Item ID: 41264
Item Type: Thesis (PhD)
Keywords: adaption; Carcharhinidae; Carcharhinus fitzroyensis; Cleveland Bay; coastal sharks; diet; feeding habits; food; habitat use; home range; kernel-utilisation distributions; marine ecology; niche-breadth; Queensland; Repulse Bay; residency; Rhizoprionodon taylori; Rockingham Bay; selection; sharks; small-bodied sharks; Townsville Region
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Publications arising from this thesis are available from the Related URLs field. The publications are:

Chapter 2: Munroe, S.E.M., Simpfendorfer, Colin, and Heupel, M.R. (2014) Defining shark ecological specialisation: concepts, context, and examples. Reviews in Fish Biology and Fisheries, 24 (1). pp. 317-331.

Chapter 4: Munroe, S.E.M., Simpfendorfer, C.A., and Heupel, M.R. (2014) Habitat and space use of an abundant nearshore shark, Rhizoprionodon taylori. Marine and Freshwater Research, 65 (11). pp. 959-968.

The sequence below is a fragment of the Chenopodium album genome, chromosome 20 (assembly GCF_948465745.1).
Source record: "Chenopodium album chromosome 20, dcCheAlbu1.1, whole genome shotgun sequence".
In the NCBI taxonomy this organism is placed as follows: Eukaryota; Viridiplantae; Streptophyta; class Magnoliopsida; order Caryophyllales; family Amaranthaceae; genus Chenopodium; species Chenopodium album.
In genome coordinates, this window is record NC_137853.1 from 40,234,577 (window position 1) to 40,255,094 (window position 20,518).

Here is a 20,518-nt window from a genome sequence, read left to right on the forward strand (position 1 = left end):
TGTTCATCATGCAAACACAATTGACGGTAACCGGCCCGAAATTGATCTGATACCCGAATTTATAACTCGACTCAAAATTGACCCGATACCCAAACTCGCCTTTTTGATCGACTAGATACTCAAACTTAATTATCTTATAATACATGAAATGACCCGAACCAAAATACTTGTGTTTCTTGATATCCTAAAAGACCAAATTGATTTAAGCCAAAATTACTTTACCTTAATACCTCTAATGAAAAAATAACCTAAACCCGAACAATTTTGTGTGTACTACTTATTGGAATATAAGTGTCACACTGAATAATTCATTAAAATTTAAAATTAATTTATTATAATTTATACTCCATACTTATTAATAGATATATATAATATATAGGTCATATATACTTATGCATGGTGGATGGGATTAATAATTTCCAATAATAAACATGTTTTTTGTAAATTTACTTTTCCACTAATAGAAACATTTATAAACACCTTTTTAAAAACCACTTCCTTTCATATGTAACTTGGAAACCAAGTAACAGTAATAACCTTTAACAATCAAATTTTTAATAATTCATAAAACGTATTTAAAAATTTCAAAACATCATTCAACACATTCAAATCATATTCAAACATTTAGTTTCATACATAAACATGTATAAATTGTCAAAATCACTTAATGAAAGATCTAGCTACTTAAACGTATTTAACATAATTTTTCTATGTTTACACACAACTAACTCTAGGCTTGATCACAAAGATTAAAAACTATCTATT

Date Deposited: 02 Dec 2015 01:38
FoR Codes: 06 BIOLOGICAL SCIENCES > 0602 Ecology > 060205 Marine and Estuarine Ecology (incl Marine Ichthyology) @ 33%
06 BIOLOGICAL SCIENCES > 0602 Ecology > 060201 Behavioural Ecology @ 34%
06 BIOLOGICAL SCIENCES > 0608 Zoology > 060801 Animal Behaviour @ 33%
SEO Codes: 97 EXPANDING KNOWLEDGE > 970105 Expanding Knowledge in the Environmental Sciences @ 33%
97 EXPANDING KNOWLEDGE > 970106 Expanding Knowledge in the Biological Sciences @ 33%
96 ENVIRONMENT > 9608 Flora, Fauna and Biodiversity > 960808 Marine Flora, Fauna and Biodiversity @ 34%